When the original free-to-play Slender: The Eight Pages first came out in 2012, it became something of a phenomenon. It’s simplistic yet foreboding design made it one of those titles that people wanted to share with everyone. And if you weren’t one for horror gaming, don’t worry — it became a YouTube sensation with “let’s play” videos abound for your viewing pleasure. It was a short and mostly satisfying experience that could be done well within an hour, but if you were like me, you couldn’t help but wonder if the concept could be stretched out into a more fleshed-out game. Enter Slender: The Arrival.
In the original, you were tasked with collecting eight randomly generated pieces of paper. There was no narrative and it really never needed one (there’s always Reddit for those lore-seekers). Collecting those eight pieces of paper was fun at first, but I couldn’t help but wonder how Slender could benefit from a wider variety of gameplay — my imagination ran wild. Unfortunately, the folks at Blue Isle Studio didn’t seem to share that same mindset, as they’ve opted to just give us more of the same.
That’s right; all you’re doing is running through the same “do a certain action a certain amount of times” gameplay. There’s even a “homage” level where, surprise, you collect eight pieces of paper in the woods at night. Turning on six generators while avoiding Slender Man (or one of his proxies) or closing a certain amount of windows wasn’t exactly what I had in mind when I wanted the concept of the original Slender to be more fully realized. Because of the stretching out of the original game’s design, repetition quickly sets in, as does some seething frustration. And no, the random-generating of the objects does not alleviate this.
I mean, it’s not very compelling to have your efforts be awarded with “hey, do what you did again but it’s okay because we’ve re-skinned the level.” It’s especially not rewarding to have cheap-ass deaths where Slender Man or a proxy is literally right behind you with no warning or chance to evade them — it’s infuriating. Can you remember the last time cheap A.I. insta-kills were fun? I can’t. It takes away from the tension of the game and can really sour the experience.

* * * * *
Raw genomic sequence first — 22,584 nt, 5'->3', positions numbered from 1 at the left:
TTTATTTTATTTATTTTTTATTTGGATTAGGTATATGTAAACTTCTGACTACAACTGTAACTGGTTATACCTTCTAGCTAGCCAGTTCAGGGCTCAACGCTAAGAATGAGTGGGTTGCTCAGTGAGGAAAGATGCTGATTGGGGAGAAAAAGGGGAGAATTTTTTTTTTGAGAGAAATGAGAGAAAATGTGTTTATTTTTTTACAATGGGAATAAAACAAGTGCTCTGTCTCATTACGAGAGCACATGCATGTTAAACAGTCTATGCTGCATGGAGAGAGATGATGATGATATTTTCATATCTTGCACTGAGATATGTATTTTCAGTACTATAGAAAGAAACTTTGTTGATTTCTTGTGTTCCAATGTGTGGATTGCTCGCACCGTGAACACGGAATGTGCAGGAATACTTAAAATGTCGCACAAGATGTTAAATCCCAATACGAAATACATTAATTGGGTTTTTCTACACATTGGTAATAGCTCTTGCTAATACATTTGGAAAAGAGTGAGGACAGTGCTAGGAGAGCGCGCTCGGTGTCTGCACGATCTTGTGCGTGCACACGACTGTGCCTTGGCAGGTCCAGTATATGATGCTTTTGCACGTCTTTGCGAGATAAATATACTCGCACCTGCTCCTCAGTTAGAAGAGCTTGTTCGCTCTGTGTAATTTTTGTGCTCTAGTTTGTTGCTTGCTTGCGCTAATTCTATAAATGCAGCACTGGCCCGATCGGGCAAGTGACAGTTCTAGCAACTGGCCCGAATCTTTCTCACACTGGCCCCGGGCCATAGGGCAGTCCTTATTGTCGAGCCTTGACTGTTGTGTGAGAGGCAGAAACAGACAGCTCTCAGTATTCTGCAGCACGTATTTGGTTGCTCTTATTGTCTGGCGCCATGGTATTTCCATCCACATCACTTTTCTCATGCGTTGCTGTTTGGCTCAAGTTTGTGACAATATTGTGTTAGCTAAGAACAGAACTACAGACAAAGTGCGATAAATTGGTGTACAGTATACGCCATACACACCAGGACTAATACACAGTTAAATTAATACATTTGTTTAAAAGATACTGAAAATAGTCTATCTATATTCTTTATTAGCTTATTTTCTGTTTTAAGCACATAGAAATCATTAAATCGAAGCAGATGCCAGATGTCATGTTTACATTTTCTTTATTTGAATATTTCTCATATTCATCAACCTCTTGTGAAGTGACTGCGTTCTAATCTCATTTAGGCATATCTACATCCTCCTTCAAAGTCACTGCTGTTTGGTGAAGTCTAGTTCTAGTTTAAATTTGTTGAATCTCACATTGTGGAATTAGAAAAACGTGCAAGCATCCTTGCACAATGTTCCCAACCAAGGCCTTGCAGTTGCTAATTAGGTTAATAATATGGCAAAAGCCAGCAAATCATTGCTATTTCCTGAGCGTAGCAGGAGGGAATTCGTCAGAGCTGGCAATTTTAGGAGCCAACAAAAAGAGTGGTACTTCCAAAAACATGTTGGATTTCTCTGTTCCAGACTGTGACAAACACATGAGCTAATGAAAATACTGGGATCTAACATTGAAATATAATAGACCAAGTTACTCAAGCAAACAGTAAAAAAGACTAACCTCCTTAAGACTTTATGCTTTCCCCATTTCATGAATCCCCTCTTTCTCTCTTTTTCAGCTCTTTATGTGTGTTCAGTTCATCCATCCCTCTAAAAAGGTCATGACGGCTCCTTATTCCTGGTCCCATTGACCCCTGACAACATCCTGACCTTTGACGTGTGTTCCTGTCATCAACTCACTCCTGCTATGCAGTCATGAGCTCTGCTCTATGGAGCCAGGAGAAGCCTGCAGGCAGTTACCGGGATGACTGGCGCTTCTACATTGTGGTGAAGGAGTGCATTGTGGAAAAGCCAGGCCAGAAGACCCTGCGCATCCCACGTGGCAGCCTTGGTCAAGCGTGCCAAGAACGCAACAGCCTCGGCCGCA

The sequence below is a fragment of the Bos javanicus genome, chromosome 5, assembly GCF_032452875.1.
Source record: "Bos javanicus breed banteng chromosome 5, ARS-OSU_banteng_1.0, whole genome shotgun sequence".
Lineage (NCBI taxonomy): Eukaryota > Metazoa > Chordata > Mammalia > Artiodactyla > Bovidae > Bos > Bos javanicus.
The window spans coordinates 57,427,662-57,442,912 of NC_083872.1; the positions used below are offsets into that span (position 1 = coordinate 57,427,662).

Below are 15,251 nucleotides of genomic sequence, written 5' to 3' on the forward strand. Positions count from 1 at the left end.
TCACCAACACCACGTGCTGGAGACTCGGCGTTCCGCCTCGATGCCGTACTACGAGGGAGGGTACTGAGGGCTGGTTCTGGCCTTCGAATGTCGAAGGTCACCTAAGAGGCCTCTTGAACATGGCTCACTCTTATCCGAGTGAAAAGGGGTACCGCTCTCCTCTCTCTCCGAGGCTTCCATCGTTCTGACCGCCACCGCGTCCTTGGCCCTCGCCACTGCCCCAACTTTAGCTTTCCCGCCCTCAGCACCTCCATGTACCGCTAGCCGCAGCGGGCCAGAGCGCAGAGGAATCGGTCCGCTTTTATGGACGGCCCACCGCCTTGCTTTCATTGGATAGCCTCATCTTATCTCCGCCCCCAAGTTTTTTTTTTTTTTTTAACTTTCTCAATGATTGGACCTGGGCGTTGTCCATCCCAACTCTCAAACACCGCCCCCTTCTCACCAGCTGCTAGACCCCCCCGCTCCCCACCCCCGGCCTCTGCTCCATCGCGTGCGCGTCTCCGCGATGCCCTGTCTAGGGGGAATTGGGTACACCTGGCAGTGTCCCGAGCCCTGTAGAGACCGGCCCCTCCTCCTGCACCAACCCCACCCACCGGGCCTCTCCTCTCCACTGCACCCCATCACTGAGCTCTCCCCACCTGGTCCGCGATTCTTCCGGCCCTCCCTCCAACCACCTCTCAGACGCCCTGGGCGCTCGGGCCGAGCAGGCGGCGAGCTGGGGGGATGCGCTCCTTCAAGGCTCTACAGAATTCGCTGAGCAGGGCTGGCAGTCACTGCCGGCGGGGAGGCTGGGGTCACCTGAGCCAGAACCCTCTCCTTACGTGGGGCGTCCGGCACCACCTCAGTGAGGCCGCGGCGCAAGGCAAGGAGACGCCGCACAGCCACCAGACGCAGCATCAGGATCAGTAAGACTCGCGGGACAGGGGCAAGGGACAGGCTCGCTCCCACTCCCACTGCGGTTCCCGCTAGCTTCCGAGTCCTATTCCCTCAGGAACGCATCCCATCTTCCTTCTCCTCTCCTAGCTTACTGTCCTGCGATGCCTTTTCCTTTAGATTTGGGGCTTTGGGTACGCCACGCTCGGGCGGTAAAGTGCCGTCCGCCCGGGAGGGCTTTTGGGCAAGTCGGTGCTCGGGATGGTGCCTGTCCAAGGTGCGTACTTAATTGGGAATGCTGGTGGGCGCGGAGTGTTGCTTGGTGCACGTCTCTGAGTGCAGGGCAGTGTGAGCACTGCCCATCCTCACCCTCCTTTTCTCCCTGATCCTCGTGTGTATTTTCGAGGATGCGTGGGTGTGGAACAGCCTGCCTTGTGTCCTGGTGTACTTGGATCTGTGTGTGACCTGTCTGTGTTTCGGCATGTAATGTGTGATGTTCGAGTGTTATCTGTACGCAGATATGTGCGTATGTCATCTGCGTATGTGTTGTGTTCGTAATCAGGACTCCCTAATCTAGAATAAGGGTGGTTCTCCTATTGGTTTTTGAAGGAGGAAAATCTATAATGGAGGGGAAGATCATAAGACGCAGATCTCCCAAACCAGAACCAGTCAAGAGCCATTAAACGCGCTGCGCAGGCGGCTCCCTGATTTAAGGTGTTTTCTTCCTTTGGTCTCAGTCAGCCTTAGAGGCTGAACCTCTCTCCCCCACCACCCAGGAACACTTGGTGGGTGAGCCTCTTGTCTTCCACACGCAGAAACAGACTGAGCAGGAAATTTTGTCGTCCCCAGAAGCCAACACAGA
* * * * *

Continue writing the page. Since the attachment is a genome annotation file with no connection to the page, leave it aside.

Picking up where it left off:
There were also a couple times where the game crashed and froze on me, and at one point I even fell through the map after going up an elevator after completing a level. It didn’t happen a lot, but it warrants mentioning.
Now that I’ve been able to vent about the negatives right off the bat, I can get to how, thankfully, Blue Isle was able to really knock sound design and atmosphere way, way out of the park. The development team was able to design freakish sounds, skin-crawling screams, and an ominous score that add tremendously to the strong sense of almost over-bearing dread that permeates throughout the experience. All you have to do is mute the volume and you’ll understand how intricate the doom-and-gloom sound design is to this game’s world.
Immediately after starting it up, you’ll appreciate the much-improved graphics from the last-gen consoles. When things aren’t pitch black and the sun’s still bleeding some light, it actually looks darn-right pretty. The autumn-colored grass and warm tone not only make for a good visual but a hell of a deep sigh of relief from the oppressive darkness that the majority of the game takes place in. There’s also a story here that you can piece together if you find enough collectibles, but it never amounts to anything truly engrossing.
Slender: The Arrival is a solid experience with some genuine scares and a very real sense of dread. It’s just a shame that the frustrating and repetitive nature of the gameplay can turn it from being a terrifying experience for you, to being a terrifying experience for your controller, as you start to feel the urge to strangle the little guy and throw it out onto the street.
That being said, this is far from a terrible port, and the $10 price tag definitely makes it worth checking out for those truly interested in ol’ Slendy’s terrifying ways. But if Slender: The Eight Pages didn’t do it for you, you’ll probably want to, like the game’s protagonist, keep running in the opposite direction.
This review is based on the PlayStation 4 version, which we were provided with.
Slender: The Arrival exudes excellent atmosphere and genuine dread, but recycled and repetitive gameplay deeply hampers a potentially enjoyable horror experience.